Engage community-led solutions for human health and the health of our planet.
3804 SE Belmont St, Portland, OR 97214 | 503.688.5579 | firstname.lastname@example.org
Immediately upon our arrival, the neighborhood kids congregate on the blue-tile front porch of the modest concrete brick home. The house had been Kari and Loren's who left six months ago to return to the states after having lived, worked and volunteered for ASRI for 3 years We've returned for 3 weeks to host a group of women from Dining for Women but know that there is so much more we are here for as well.
"I usually had some arts or crafts for them to do," Kari said. With delight, I recall a box of 48 crayons in the bags we brought from Portland, Oregon where we began this journey on April 13th, arriving here on the 17th. I dive into the long duct tape-belted ski bag that holds crutches and and pull the brightly colored box from the jack straw aluminum poles. "Paper is scarce," Kari says but a tablet is produced. Seven children ages 2 to 12 quietly, eagerly reach for the waxy jewels using one crayon at a time. There is no hoarding or guarding with a carefully cupped hand, a rainbow fan of crayons for one's exclusive use. Maima, who when Kari left was only beginning to talk, now chortles her ABC's in Bahasa and counts to 10 with Kari in English. Selecting a blue crayon, she draws small hieroglyphics along the top of the page. With the best inquiring face I can manage, I point to one of the figures assuming it is either her, a sister, maybe mother or father and I'll perhaps learn one more precious gateway word of Bahasa. She says "orang". I must have looked confused. I point again at the figure. She says "orang" again then points to the other two blue stick figure shapes and repeats: "orang, orang".
Perhaps still hoping that I might find a common word, a bridge to one thing we both understand, I point to the shape of a heart Maima has drawn and ask hopefully, "heart?" Maima looks up at me briefly and then to an older girl, an Indonesian-child-version of Audrey Hepburn, who says in her prepubescence voice, "I love you." My look of incredulity brought a repeated statement of love while Maima pointed to her blue hearts book ending her orang family. What is there not to love? And how could I be more delightfully reminded of why our work is so important.
This is our first afternoon in Sukadana having arrived via a low slung sloop of a speedboat from Pontianak with at least 60 other passengers and our luggage contraptions. The 5 hour tour through inland waterways was punctuated by a stop for lunch where we faced a precipitous climb up 60 degree wooden stairs to arrive at a mecca of riverside warangs. Rice scooped out of the communal rice cooker is followed by a help-yourself to a variety of dishes nearly none of which I recognize but all of which my mouth watered for. Stewed greens, fried chicken, tempe, fried eggs, hardboiled red eggs, salted fish, potato balls, fish balls, knuckles and bits of meat, whole giant shrimp with their eery antenna like legs akimbo. I relish the quick repast washed down with a warm coke. Returning to the boat the seats feel less hard as we lace the ochre waters, hugging nipa palms and mangroves arms, skirting flotsam and jetsam.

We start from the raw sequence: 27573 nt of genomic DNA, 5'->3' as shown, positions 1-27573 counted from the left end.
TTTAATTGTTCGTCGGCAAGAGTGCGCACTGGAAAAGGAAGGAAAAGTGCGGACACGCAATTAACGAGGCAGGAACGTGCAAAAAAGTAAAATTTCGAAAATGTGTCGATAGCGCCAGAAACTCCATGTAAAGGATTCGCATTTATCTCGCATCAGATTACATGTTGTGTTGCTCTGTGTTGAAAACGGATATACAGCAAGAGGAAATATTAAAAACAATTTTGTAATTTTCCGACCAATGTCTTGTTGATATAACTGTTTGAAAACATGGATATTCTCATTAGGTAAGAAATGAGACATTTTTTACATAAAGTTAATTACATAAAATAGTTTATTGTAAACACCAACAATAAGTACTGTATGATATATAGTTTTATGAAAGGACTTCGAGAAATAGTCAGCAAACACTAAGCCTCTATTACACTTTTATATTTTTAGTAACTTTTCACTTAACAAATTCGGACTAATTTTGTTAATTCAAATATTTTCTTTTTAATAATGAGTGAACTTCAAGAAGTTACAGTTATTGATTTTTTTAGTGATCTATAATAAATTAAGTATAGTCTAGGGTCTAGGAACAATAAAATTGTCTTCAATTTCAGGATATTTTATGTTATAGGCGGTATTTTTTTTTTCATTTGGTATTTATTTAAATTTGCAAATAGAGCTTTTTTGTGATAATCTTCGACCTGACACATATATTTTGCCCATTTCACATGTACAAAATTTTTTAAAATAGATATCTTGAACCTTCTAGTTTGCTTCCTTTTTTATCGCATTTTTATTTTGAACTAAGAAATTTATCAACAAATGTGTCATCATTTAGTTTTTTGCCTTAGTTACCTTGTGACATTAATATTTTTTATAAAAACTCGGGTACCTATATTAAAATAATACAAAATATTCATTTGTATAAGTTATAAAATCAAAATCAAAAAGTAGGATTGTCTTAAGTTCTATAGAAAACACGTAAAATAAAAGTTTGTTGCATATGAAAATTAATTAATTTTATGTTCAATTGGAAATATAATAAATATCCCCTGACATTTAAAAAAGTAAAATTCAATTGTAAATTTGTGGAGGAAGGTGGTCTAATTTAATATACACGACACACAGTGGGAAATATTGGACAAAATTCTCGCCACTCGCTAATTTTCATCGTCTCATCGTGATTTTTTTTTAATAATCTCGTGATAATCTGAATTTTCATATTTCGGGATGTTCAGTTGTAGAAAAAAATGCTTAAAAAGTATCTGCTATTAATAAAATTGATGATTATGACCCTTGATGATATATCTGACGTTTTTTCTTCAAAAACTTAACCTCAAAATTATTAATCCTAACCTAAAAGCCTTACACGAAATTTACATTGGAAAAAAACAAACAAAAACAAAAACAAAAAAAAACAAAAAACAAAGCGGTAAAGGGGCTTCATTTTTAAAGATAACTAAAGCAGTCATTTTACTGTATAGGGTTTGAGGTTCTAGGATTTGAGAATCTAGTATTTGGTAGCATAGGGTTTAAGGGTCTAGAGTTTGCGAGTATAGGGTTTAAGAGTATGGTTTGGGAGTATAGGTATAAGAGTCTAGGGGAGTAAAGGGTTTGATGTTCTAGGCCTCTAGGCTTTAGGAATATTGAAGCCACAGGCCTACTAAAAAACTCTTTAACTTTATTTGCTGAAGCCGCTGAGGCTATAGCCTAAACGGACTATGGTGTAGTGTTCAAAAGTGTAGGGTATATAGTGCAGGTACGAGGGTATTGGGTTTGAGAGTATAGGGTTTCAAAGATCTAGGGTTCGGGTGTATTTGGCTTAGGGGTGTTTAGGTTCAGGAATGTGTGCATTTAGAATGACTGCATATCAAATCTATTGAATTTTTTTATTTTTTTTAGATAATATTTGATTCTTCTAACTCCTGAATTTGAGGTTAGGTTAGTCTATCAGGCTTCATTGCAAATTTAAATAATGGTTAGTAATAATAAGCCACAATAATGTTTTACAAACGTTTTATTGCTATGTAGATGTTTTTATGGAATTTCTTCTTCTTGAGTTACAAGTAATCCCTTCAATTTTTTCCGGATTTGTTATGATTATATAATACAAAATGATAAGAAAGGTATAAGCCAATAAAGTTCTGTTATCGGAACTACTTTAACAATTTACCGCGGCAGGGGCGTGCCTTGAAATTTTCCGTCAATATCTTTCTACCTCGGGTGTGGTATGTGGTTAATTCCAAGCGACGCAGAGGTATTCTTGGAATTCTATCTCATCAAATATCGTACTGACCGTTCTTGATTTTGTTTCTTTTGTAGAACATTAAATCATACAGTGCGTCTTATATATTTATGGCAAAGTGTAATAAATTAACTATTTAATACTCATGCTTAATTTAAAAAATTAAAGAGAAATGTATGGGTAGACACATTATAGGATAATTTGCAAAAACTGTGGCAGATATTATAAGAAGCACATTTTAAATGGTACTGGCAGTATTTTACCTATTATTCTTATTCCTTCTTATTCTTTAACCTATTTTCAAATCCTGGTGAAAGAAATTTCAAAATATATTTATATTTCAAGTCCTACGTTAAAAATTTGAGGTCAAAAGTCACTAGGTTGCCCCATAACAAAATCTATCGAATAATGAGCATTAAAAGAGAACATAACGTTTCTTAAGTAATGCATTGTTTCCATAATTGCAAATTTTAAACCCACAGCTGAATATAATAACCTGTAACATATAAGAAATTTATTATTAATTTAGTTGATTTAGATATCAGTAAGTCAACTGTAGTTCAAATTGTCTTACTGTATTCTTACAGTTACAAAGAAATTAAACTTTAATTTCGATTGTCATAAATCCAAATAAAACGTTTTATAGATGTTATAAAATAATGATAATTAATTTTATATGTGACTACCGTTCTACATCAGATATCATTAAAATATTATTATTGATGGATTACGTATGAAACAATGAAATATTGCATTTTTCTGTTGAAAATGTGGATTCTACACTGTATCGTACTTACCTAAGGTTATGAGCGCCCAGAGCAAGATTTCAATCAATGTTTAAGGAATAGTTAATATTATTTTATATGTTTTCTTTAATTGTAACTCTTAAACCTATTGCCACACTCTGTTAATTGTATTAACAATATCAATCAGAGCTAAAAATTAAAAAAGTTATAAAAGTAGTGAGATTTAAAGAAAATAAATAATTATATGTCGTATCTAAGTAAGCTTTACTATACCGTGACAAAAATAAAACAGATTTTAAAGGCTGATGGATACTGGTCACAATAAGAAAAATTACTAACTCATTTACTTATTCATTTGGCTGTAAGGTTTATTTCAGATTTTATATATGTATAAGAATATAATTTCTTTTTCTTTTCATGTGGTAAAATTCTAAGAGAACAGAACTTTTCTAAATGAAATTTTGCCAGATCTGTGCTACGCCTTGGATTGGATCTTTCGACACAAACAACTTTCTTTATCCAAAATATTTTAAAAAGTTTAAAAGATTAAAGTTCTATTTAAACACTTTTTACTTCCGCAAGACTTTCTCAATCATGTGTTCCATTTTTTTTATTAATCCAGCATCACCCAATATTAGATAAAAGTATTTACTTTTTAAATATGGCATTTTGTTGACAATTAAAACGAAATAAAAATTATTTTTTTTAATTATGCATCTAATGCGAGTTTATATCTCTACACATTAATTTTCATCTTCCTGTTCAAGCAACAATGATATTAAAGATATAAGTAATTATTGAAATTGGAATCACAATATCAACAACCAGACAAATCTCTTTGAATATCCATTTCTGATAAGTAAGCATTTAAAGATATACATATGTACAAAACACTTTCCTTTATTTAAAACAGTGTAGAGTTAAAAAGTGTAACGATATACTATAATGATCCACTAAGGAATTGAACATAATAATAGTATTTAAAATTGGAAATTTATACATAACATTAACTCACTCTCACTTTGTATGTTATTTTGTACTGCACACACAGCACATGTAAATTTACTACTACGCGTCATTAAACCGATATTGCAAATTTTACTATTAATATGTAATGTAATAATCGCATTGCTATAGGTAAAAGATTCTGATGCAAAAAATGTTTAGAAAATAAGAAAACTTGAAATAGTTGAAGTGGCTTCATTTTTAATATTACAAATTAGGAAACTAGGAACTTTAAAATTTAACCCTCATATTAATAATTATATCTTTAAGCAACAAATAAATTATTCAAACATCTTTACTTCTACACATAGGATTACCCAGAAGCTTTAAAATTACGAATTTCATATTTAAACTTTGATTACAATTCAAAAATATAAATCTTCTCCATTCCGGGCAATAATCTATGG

River settlements of 20-40 wooden stilt houses and small stores colorfully displaying their wares are accessible only by this wide water highway. Sukadana pulls into view, the sun-yellow Hotel Makota dominates the horizon. Chuddeering into port, sun pressing hotter, Kari and I make silly faces at the 3 year old boy in front of us who mimics us and chortles with delight. Words would get in the way. Disembarking, he takes my hand to shake it, I assume; we do and I take mine to my heart as I've observed is done. But I've not got it right. "No?" I finally understand they're trying to tell me that he wants to take my hand to his forehead, a child's gesture of respect. Feeling like a blessed klutz, I give him my hand reminded of how lucky I am to be here, now. Saying goodbye, we navigate a 4' gap between boat rail and scaffolding and clamor up. Tides here are tricky matters. There is Hotlin and the ASRI ambulance to greet us!
An early evening storm wraps its shuddering arms around us. Rain curtains. Swirls of cool kiss hot skin. Hotlin had invited us for dinner. It seems a night in is called for. I glance up and see the pictures of a village, mountains and orangs that Kari and I have propped up in the front windows of the house.
And I think to myself "what a wonderful day it has been."